Weekly jobless claims spiked to 230,000 last week, surprising economists and jolting the economy during a tumultuous week of trading. Analysts point out that the jobless claims are still holding below 2020 averages, indicating that the job market is tight.
“The underlying trend is still falling; we expect new lows at the end of the month,” writes Pantheon Macroeconomics chief economist Ian Shepherdson. In short, experts think that the jobless claim spike is an outlier, not an indication of a new trend.
Jobless Claims Encourage Analysts
Last week, the Labor Department released its monthly jobs report for December. It showed a surprising improvement in the unemployment rate. The rate of Americans out of work fell to 3.9%, its lowest percentage since February 2020.
While the economy is adding new jobs and recovering from the worst of 2020’s downturn, economists are still concerned about inflation. Federal Reserve Chair Jerome Powell recently spoke before Congress during his second confirmation hearing. During his remarks, he emphasized the dangers posed by inflation and the importance of the Fed shifting fiscal policy to address it.
“High inflation is a severe threat to the achievement of maximum employment,” Powell told lawmakers on Tuesday. “If inflation does become too persistent — if these high levels of inflation get entrenched in our economy and people’s thinking — then inevitably that will lead to much tighter monetary policy from us, and it could lead to a recession, and that would be bad for workers.”
Stock Market Holds Steady, Inflation Worsens
The markets held surprisingly steady Thursday morning following the Labor Department’s publication of weekly jobless claims. S&P 500 futures ticked up slightly by half a point, while the Dow added 37 points in pre-market trading. Futures contracts on the Nasdaq marked a 0.05% increase Thursday morning, indicating slight uncertainty mixed with cautious optimism.
Market experts are looking ahead to the end of the week for the annual fourth-quarter results from banks like Citigroup and JP Morgan Chase. Analysts predict that banks will post eye-opening revenues from 2021, as borrowers flocked to financial institutions to get loans with low-interest rates.
Investors are concerned Thursday morning amid news that the producer price index jumped to a 9.7% annual increase in December. This indicates that wholesale prices are nearly 10% higher now than they were a year ago. Retailers will likely pass these increased production costs to customers, fueling further inflation.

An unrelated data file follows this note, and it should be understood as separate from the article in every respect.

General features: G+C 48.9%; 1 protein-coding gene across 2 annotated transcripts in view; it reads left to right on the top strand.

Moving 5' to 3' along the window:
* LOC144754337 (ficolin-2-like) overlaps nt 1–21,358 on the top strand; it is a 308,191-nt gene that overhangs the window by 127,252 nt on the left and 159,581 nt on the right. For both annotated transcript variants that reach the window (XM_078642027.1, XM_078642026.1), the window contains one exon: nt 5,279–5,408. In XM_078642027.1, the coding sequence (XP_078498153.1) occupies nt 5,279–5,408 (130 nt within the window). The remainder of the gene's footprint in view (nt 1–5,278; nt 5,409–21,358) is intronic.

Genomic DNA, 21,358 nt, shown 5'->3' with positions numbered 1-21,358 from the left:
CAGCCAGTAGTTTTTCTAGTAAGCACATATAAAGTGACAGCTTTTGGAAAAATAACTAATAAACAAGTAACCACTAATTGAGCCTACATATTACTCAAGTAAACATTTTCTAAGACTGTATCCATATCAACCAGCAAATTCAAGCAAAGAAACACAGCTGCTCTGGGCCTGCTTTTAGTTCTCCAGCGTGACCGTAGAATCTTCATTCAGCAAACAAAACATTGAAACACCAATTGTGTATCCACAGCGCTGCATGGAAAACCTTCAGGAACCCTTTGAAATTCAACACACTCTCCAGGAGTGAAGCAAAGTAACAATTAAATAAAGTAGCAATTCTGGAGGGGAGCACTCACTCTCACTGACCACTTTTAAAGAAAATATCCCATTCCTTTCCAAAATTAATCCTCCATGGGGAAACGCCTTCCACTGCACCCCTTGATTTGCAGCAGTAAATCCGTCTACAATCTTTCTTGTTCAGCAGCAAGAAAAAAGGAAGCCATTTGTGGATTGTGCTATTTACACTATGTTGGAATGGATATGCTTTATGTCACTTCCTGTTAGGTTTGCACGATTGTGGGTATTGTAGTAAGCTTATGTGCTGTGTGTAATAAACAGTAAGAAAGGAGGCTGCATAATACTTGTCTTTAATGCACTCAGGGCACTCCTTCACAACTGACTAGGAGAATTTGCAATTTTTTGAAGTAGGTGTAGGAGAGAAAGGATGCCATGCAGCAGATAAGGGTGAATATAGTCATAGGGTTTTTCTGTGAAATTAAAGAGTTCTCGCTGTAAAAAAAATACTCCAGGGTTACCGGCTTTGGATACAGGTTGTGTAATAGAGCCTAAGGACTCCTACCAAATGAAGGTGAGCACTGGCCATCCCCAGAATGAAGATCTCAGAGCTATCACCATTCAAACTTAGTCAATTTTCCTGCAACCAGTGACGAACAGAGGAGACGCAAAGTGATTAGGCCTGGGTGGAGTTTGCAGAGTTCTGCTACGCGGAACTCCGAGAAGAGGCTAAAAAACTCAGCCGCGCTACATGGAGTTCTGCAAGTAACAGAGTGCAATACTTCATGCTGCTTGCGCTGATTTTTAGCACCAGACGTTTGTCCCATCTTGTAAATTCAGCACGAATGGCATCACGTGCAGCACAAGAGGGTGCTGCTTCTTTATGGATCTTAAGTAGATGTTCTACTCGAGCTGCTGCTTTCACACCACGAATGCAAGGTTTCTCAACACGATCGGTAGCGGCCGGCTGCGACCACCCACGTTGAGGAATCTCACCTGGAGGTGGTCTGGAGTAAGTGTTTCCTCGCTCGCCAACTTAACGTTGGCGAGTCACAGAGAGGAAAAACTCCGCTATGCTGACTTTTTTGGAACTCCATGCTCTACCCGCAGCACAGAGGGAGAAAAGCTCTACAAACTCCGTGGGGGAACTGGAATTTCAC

Fed Addresses Inflation Concerns
Analysts have faith in the Fed’s ability to curtail inflation. The central bank has the tools to control monetary supply, after all. Powell can authorize interest rate hikes to absorb excess liquid capital, for instance. The Fed can also taper its spending program to stop sinking money into bonds and other growth assets.
Throughout 2021, Powell maintained that inflation was transitory. The Fed’s stance last year was that inflation was a result of shipping bottlenecks at global ports and that the monetary devaluation would cool off once shipping companies untangled their supply lines. Economists don’t know whether this assessment is correct—the shipping lines are still a nightmare. Powell and the Fed assumed that global logistics organizations would have straightened things out by now.
By December, the Fed became sick of waiting for external forces to correct the monetary supply. In January, the central bank released minutes from its December policy meeting. During that meeting, central bank governors discussed their plans to hike interest rates at least three times in 2022 in an aggressive play to curtail inflation.
“The run of big increases is over, and it will start to fall in March,” Shepherdson wrote recently, anticipating inflation could fall to 4.5% by September. Now that the Fed is tackling monetary devaluation head-on instead of hoping it goes away, market experts are confident that inflation will cool off this year.
Bitcoin Continues to Struggle
Bitcoin took another nosedive Thursday morning. The coin recovered to above $44,000 on Wednesday before crashing again overnight. By Thursday, the digital currency had fallen to $43,400, wiping out modest gains throughout the week. Long-term stakeholders continue to promote the coin as a stable store of value ahead of inflation.
Some crypto enthusiasts are tired of that characterization, though. Mark Cuban, the owner of the Dallas Mavericks, recently said that he doesn’t think Bitcoin will ever be an inflation hedge. “Now do a 1-year performance comparison. I said Doge was good for spending and better than a lottery ticket,” Cuban said on Twitter.
“You still think [Bitcoin] is an inflation hedge? It’s not and never will be. Doge/[Bitcoin] is flat last 30 days,” the millionaire explained. Cuban also disagrees with the common assertion that gold is a good store of value. “Because gold is not an inflation hedge. That’s just a marketing slogan like it is for BTC,” he continued.
Either way, Bitcoin will need a new narrative if enthusiasts want to pull its value back above $45,000 per token.